Licence to Kill treatment: A knock on the door

Licence to Kill’s poster

Continuing the blog’s examination of a March 1988 treatment by Richard Maibaum and Michael G. Wilson. Thanks to Gary J. Firuta.

Felix Leiter is seriously wounded and his bride, Della, is dead. James Bond observes the authorities investigating the crime scene.

Bond picks up a clue more easily than he would in the final film. Bond spots “a single diskette on the floor” and “pockets it” before the police see it.

Bond then goes to the Harbor Master’s office and “hands a message written on a telex form to a pretty girl operator.”

The message begins, “Urgent to Universal Exports, London.” The operator then remarks, “The rest is gobbledygook. What are you? Some kind of secret agent?”

“Just terminating a contract,” Bond replies. “Don’t want the competition to get wind of it.”

Jericho, Leiter’s friend, is waiting for Bond outside the office. Jericho tells Bond how difficult it is to find large sharks. “Ask the boys over at Krest’s. His business is selling rare fish to zoos and aquariums all over the world.”

Bond asks Jericho if Krest keeps sharks. “Great big ones,” Jericho replies. “In a pen under his warehouse.”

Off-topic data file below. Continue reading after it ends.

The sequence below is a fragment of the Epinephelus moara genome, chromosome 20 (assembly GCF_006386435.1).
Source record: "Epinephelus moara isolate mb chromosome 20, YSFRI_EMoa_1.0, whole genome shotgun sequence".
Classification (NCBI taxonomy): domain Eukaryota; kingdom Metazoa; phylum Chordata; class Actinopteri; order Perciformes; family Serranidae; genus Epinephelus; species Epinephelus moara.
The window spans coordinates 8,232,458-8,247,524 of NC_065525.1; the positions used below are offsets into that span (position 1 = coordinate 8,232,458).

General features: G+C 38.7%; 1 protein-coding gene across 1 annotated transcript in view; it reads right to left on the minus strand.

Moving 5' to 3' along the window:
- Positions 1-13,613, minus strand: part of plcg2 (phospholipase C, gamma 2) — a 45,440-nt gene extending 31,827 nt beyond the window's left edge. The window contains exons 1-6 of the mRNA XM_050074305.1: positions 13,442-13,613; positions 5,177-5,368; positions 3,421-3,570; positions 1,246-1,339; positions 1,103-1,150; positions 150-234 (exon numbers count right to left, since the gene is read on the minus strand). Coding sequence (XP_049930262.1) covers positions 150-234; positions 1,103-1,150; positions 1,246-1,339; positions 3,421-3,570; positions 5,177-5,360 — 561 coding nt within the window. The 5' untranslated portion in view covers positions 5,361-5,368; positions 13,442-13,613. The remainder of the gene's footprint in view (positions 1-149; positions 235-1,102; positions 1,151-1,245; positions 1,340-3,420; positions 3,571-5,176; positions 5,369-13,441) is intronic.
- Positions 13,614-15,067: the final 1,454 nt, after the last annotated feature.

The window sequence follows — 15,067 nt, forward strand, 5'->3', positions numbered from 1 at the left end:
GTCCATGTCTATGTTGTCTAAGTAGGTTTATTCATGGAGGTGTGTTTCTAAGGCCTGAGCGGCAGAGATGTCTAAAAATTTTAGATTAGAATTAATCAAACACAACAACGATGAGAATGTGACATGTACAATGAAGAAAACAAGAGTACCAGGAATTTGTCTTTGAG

In the finished film, things wouldn’t be that easy. Bond and Sharkey visit a number of places looking for possibilities where Leiter may have been attacked. Bond talks to Milton Krest and spots a carnation on the floor, which tells the agent this is where the attack occurred.

In the 1988 treatment, Bond and Jericho pay a visit to Krest’s place, with Jericho piloting his fishing boat and towing “a tarp-covered dory on a long rope.” Bond is under the tarp and, with some trouble, enters the warehouse.

What follows is similar to the final film, including tossing a guard into a bed of maggots. “The guard’s body heaves among the maggots,” the treatment says.

Killifer, the DEA agent who accepted Sanchez’s bribe, gets the drop on Bond. But things go awry for Killifer and Bond gets the advantage. Killifer falls into the shark pen.

As Bond leaves, he pulls a fire alarm near the rear exit. Jericho is waiting outside in his fishing boat. As Bond boards, Jericho spots money in the water “amidst a cloud of blood.”

“Forget it,” Bond tells Jericho. “It’s blood money.”